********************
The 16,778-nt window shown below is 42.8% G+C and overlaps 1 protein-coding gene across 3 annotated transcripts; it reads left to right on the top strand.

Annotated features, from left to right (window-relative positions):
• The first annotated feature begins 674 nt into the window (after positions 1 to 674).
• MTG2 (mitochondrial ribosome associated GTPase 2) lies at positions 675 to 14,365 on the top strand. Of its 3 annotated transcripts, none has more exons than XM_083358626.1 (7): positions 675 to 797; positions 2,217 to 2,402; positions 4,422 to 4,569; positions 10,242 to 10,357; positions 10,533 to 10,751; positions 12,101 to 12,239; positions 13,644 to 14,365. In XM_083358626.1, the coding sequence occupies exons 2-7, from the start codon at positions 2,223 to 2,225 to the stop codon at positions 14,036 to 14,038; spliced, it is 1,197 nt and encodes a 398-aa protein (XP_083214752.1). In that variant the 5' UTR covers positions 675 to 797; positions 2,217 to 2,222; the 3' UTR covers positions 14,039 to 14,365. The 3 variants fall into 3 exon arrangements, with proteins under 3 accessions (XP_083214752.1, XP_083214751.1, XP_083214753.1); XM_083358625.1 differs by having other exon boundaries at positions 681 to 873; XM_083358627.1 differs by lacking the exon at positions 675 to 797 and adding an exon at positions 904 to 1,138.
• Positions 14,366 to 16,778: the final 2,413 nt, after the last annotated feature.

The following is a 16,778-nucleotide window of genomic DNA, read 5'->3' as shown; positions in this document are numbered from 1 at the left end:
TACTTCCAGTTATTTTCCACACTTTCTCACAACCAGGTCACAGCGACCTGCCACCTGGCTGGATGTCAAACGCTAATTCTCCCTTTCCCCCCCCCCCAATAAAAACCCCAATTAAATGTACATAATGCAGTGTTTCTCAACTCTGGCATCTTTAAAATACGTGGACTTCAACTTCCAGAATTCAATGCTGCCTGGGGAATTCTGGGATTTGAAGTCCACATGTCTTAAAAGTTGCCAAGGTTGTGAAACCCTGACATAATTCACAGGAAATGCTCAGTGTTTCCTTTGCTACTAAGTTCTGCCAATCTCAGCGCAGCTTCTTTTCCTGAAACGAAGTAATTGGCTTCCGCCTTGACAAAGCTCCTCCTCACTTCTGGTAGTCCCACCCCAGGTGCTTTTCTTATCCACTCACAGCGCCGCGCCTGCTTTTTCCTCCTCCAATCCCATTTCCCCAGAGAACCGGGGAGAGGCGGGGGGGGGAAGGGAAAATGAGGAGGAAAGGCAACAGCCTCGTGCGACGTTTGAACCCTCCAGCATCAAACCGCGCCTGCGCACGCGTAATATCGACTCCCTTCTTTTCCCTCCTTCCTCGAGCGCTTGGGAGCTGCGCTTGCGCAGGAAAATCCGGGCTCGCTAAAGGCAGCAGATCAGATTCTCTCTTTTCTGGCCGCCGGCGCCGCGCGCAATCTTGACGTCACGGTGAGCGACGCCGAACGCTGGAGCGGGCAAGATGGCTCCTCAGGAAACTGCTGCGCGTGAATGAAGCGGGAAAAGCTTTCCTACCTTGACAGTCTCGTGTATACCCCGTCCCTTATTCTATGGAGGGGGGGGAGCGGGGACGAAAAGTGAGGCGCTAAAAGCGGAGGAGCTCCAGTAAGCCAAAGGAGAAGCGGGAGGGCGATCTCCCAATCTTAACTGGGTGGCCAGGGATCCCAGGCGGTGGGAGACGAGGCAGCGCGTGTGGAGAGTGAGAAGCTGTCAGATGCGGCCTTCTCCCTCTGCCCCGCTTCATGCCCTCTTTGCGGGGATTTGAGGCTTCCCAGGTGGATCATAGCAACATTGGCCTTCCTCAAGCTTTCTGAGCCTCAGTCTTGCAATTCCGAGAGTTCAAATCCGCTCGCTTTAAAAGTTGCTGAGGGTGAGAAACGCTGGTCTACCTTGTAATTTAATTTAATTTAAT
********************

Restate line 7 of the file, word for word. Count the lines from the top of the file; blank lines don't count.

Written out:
TACTTCCAGTTATTTTCCACACTTTCTCACAACCAGGTCACAGCGACCTGCCACCTGGCTGGATGTCAAACGCTAATTCTCCCTTTCCCCCCCCCCCAATAAAAACCCCAATTAAATGTACATAATGCAGTGTTTCTCAACTCTGGCATCTTTAAAATACGTGGACTTCAACTTCCAGAATTCAATGCTGCCTGGGGAATTCTGGGATTTGAAGTCCACATGTCTTAAAAGTTGCCAAGGTTGTGAAACCCTGACATAATTCACAGGAAATGCTCAGTGTTTCCTTTGCTACTAAGTTCTGCCAATCTCAGCGCAGCTTCTTTTCCTGAAACGAAGTAATTGGCTTCCGCCTTGACAAAGCTCCTCCTCACTTCTGGTAGTCCCACCCCAGGTGCTTTTCTTATCCACTCACAGCGCCGCGCCTGCTTTTTCCTCCTCCAATCCCATTTCCCCAGAGAACCGGGGAGAGGCGGGGGGGGGAAGGGAAAATGAGGAGGAAAGGCAACAGCCTCGTGCGACGTTTGAACCCTCCAGCATCAAACCGCGCCTGCGCACGCGTAATATCGACTCCCTTCTTTTCCCTCCTTCCTCGAGCGCTTGGGAGCTGCGCTTGCGCAGGAAAATCCGGGCTCGCTAAAGGCAGCAGATCAGATTCTCTCTTTTCTGGCCGCCGGCGCCGCGCGCAATCTTGACGTCACGGTGAGCGACGCCGAACGCTGGAGCGGGCAAGATGGCTCCTCAGGAAACTGCTGCGCGTGAATGAAGCGGGAAAAGCTTTCCTACCTTGACAGTCTCGTGTATACCCCGTCCCTTATTCTATGGAGGGGGGGGAGCGGGGACGAAAAGTGAGGCGCTAAAAGCGGAGGAGCTCCAGTAAGCCAAAGGAGAAGCGGGAGGGCGATCTCCCAATCTTAACTGGGTGGCCAGGGATCCCAGGCGGTGGGAGACGAGGCAGCGCGTGTGGAGAGTGAGAAGCTGTCAGATGCGGCCTTCTCCCTCTGCCCCGCTTCATGCCCTCTTTGCGGGGATTTGAGGCTTCCCAGGTGGATCATAGCAACATTGGCCTTCCTCAAGCTTTCTGAGCCTCAGTCTTGCAATTCCGAGAGTTCAAATCCGCTCGCTTTAAAAGTTGCTGAGGGTGAGAAACGCTGGTCTACCTTGTAATTTAATTTAATTTAAT